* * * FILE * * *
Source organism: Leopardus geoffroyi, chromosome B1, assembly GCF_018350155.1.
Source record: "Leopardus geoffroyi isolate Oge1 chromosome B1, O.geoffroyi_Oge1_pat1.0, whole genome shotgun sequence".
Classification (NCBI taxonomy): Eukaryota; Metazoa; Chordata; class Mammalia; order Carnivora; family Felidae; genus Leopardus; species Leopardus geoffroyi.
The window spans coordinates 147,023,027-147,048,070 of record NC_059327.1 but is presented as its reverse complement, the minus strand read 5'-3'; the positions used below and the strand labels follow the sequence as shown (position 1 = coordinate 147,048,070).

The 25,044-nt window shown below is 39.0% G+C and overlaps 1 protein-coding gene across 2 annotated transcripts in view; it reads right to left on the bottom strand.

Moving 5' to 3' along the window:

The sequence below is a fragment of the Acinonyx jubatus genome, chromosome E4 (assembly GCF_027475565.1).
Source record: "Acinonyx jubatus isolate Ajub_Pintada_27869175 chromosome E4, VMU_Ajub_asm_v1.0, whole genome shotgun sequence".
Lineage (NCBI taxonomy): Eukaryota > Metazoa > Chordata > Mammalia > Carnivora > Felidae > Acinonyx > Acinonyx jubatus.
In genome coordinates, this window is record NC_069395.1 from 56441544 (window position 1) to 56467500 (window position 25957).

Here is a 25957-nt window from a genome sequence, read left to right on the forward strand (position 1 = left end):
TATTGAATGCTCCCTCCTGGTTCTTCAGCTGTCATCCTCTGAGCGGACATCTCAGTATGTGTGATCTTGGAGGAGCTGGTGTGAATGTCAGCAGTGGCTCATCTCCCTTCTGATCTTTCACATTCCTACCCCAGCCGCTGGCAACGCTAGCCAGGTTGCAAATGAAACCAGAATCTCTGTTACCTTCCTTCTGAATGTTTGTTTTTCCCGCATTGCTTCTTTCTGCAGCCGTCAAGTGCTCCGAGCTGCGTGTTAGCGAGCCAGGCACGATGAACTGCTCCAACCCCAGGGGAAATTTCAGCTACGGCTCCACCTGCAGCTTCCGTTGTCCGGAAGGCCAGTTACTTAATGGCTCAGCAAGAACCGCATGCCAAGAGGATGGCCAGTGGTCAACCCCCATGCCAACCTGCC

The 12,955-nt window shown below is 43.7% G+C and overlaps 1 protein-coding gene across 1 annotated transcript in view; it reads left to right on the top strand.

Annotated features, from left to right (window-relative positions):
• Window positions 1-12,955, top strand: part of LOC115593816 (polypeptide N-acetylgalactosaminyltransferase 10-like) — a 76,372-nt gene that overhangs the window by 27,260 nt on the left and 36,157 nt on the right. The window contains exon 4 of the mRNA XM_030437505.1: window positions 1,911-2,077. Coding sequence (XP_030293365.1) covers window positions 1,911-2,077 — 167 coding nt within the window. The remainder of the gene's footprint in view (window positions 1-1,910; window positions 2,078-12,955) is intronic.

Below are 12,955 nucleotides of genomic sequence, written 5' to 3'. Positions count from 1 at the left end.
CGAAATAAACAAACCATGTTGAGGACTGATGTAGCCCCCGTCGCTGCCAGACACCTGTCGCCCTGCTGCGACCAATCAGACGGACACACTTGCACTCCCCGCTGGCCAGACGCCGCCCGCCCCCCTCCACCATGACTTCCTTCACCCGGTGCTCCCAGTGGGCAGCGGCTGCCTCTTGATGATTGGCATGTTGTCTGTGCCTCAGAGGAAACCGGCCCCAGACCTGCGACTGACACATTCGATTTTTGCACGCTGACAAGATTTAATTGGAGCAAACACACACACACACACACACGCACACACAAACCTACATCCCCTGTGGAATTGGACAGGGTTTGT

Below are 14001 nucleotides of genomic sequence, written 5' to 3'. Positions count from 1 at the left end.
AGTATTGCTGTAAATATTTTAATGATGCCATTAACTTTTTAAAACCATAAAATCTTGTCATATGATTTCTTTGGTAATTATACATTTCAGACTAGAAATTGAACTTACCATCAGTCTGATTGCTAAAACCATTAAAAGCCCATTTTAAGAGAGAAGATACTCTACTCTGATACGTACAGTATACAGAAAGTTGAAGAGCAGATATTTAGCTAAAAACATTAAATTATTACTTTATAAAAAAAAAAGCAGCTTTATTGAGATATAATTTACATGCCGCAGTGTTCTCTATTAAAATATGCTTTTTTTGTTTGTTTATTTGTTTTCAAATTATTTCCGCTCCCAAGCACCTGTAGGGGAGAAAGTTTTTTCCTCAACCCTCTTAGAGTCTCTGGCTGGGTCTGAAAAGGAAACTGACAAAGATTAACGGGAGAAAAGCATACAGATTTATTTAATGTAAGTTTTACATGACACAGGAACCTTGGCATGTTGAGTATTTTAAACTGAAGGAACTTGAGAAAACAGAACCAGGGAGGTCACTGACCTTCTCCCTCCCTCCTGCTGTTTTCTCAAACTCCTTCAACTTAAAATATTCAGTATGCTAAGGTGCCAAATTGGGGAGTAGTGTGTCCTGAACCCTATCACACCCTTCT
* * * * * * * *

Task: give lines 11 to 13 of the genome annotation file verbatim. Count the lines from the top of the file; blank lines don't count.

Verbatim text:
Here is a 25957-nt window from a genome sequence, read left to right on the forward strand (position 1 = left end):
TATTGAATGCTCCCTCCTGGTTCTTCAGCTGTCATCCTCTGAGCGGACATCTCAGTATGTGTGATCTTGGAGGAGCTGGTGTGAATGTCAGCAGTGGCTCATCTCCCTTCTGATCTTTCACATTCCTACCCCAGCCGCTGGCAACGCTAGCCAGGTTGCAAATGAAACCAGAATCTCTGTTACCTTCCTTCTGAATGTTTGTTTTTCCCGCATTGCTTCTTTCTGCAGCCGTCAAGTGCTCCGAGCTGCGTGTTAGCGAGCCAGGCACGATGAACTGCTCCAACCCCAGGGGAAATTTCAGCTACGGCTCCACCTGCAGCTTCCGTTGTCCGGAAGGCCAGTTACTTAATGGCTCAGCAAGAACCGCATGCCAAGAGGATGGCCAGTGGTCAACCCCCATGCCAACCTGCC

The 12,955-nt window shown below is 43.7% G+C and overlaps 1 protein-coding gene across 1 annotated transcript in view; it reads left to right on the top strand.